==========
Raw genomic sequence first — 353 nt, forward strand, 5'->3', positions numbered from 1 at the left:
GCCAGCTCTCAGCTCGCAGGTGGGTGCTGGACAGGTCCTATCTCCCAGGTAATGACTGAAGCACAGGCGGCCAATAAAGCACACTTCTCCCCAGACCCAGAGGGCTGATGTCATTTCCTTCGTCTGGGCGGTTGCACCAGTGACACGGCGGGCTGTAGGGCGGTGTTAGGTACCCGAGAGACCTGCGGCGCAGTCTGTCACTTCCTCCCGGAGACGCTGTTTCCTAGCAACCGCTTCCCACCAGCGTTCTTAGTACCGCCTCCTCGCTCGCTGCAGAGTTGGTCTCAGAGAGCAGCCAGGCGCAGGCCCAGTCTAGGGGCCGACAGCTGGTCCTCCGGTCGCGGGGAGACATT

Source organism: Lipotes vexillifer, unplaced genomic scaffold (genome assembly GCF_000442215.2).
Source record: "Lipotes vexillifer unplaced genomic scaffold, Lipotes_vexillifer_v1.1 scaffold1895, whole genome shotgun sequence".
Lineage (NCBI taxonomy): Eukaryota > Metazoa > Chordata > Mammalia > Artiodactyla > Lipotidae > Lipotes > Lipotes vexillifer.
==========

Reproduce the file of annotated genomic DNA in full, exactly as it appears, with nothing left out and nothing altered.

Raw genomic sequence first — 353 nt, forward strand, 5'->3', positions numbered from 1 at the left:
GCCAGCTCTCAGCTCGCAGGTGGGTGCTGGACAGGTCCTATCTCCCAGGTAATGACTGAAGCACAGGCGGCCAATAAAGCACACTTCTCCCCAGACCCAGAGGGCTGATGTCATTTCCTTCGTCTGGGCGGTTGCACCAGTGACACGGCGGGCTGTAGGGCGGTGTTAGGTACCCGAGAGACCTGCGGCGCAGTCTGTCACTTCCTCCCGGAGACGCTGTTTCCTAGCAACCGCTTCCCACCAGCGTTCTTAGTACCGCCTCCTCGCTCGCTGCAGAGTTGGTCTCAGAGAGCAGCCAGGCGCAGGCCCAGTCTAGGGGCCGACAGCTGGTCCTCCGGTCGCGGGGAGACATT

Source organism: Lipotes vexillifer, unplaced genomic scaffold (genome assembly GCF_000442215.2).
Source record: "Lipotes vexillifer unplaced genomic scaffold, Lipotes_vexillifer_v1.1 scaffold1895, whole genome shotgun sequence".
Lineage (NCBI taxonomy): Eukaryota > Metazoa > Chordata > Mammalia > Artiodactyla > Lipotidae > Lipotes > Lipotes vexillifer.